Other participants did not find particular interest in their jobs but did mention it as an aspiration. Two participants addressed the combination of income and interest as a contradiction. All in all, interest in a job did encompass a theme that threaded through the experiences of the participants, but other motivations were more prominent in work choice, and those who did achieve this aspiration did so partially.

Theme 2: Satisfaction of Psychological Needs

Participants extensively related to all three psychological needs defined by SDT as nutriments of the motivational process: competence, social-relatedness, and autonomy. All three components were mentioned as positive factors when satisfied, and negative factors when these needs were not fulfilled. Specific information regarding fulfillment of these needs emerged from the data, outlining how satisfaction can be achieved by the participants.

Sub-theme 1: Competence

All of the participants described experiences of competence in a positive light and experiences of incompetence in a negative context, mostly in relation to former jobs from which they were fired. Many described the feeling of competence as building up over time and established with experience:

"I persisted because once you are experienced at your job you know how to practice, it's like football training, that you perform many times and then you become a better player" (Joey).

The feeling of competence grew as the job became more familiar, concurrently with an elevated feeling of independence since having a familiar work schedule reduced dependence on instructions from others. A collective aspect of competence was that it depended on explicit feedback about the quality of the work. The feeling of competence was related to external evaluations.

Feelings of incompetence were sometimes associated with the autism diagnosis or other co-occurring disabilities such as dyscalculia, spatial orientation difficulties, insufficient initiative, or social deficits. The satisfaction of the need for competence was vividly portrayed in Rey's experience, after being repositioned within the organization:

"When they figured out I had a problem with costumers, they let me run quality assurance and sort hardware. They gave me boxes and boxes and boxes of hardware that wasn't surely working. And you need to clean it, and sort it, and rearrange, and I was very good at it... I was alone and I sorted, and everything was okay" (Rey).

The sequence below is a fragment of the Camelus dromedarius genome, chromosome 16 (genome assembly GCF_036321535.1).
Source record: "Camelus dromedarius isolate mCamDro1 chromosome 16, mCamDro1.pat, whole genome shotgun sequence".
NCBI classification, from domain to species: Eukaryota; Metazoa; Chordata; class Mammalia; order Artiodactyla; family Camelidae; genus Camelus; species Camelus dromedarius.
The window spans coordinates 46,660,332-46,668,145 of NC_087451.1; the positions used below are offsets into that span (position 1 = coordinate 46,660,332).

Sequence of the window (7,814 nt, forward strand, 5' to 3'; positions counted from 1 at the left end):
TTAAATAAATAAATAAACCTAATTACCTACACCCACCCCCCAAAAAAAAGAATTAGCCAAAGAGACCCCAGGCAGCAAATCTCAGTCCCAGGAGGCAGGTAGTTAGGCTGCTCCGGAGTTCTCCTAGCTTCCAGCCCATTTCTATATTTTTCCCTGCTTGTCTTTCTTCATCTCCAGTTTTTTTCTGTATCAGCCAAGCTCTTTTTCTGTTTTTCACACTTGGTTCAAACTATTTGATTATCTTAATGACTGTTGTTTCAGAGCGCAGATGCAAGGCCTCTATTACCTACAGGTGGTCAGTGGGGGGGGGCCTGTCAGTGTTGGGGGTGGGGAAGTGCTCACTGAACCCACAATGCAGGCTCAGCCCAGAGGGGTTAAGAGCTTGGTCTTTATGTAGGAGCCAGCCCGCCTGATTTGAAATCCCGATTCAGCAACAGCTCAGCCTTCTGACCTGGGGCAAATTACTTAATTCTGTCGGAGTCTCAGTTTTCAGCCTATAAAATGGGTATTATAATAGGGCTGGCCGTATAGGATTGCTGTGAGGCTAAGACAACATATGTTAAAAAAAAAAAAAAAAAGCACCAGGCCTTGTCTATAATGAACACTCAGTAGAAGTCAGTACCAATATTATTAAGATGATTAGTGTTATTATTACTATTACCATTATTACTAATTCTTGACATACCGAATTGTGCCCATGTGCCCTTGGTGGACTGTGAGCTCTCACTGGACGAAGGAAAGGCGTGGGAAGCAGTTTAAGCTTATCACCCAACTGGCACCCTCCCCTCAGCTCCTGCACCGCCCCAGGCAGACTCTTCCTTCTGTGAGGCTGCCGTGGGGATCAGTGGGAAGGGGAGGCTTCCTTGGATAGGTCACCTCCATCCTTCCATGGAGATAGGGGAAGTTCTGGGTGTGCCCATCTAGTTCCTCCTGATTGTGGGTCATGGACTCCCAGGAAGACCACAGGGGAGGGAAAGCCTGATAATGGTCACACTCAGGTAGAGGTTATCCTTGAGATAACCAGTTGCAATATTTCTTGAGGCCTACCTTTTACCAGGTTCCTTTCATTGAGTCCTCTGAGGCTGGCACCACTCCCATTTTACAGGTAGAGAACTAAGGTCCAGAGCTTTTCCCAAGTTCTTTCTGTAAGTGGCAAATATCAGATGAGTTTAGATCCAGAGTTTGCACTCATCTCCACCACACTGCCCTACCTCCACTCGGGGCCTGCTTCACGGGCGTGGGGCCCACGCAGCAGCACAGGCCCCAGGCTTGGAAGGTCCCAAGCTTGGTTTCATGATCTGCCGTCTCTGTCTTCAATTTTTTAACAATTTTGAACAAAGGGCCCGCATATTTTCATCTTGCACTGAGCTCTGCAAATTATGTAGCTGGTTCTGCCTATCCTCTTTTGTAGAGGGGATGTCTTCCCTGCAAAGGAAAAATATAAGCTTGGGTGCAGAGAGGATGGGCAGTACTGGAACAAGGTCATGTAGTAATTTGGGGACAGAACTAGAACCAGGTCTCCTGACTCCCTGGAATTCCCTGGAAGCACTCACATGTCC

The participants' descriptions stress the necessity of gaining work experience and external feedback in building competence. When a stable feeling of competence was achieved, it was contextually related to work satisfaction and motivation.

Sub-theme 2: Social-relatedness

Social-relatedness was a highly referenced theme, described by all of the participants. Two kinds of workplace relationships reflected the feeling of social-relatedness: friendly relationships with colleagues, and constructive relationships with employers, that included a sense of care and security.

Social-relatedness to Employers and Supervisors

Positive emotions were associated with employer-employee relationships that included compassion and respect. Participants mentioned a specific understanding of their needs due to their diagnosis, and flexibility in relation to these needs, such as individual work hours or longer breaks. These aspects were evident in Noah's words:

"I was accepted to work by a person who treated me very respectfully. He learned quickly that if I need to stay overtime, he should give me an early notice so I can prepare myself… the managers were attuned to my needs".

A positive relationship with an employer was also evident in Sarah's description portraying a reciprocal relationship and feelings of caring and empathy:

"When the owner and I work together—it's positive… the dynamic is good, there's cooperation. Maybe because it's one-on-one… you can trust… and also say the unpleasant things… feedback, what you liked, what you didn't like… you sometimes need to sit together and ask, how are you feeling? Is there something you need?".

Participants also gave examples of reassurance they received from their supervisors, that gave them a sense of security. Aaron thankfully described a situation in which his manager protected his rights when HR wanted to cut back in his days off and successfully demanded his work conditions are preserved.

In contrast, examples of mistreatment were described as negatively affecting the work experience:

"If someone speaks to me in an unpleasant way, I take it personally and then it brings me to, I wouldn't say anxiety, but it would lead to a touch of depression. How could he speak to me that way? What did I do?" (Rey)

The influence of negative experiences in employer-employee relationships is evident in the data and reflects a personal feeling of hurt and injustice.

Social-relatedness to Colleagues

Participants articulated the feeling of social-relatedness through descriptions of work anecdotes that reflected positive feelings of being part of a social atmosphere, sharing inner-jokes and being accepted: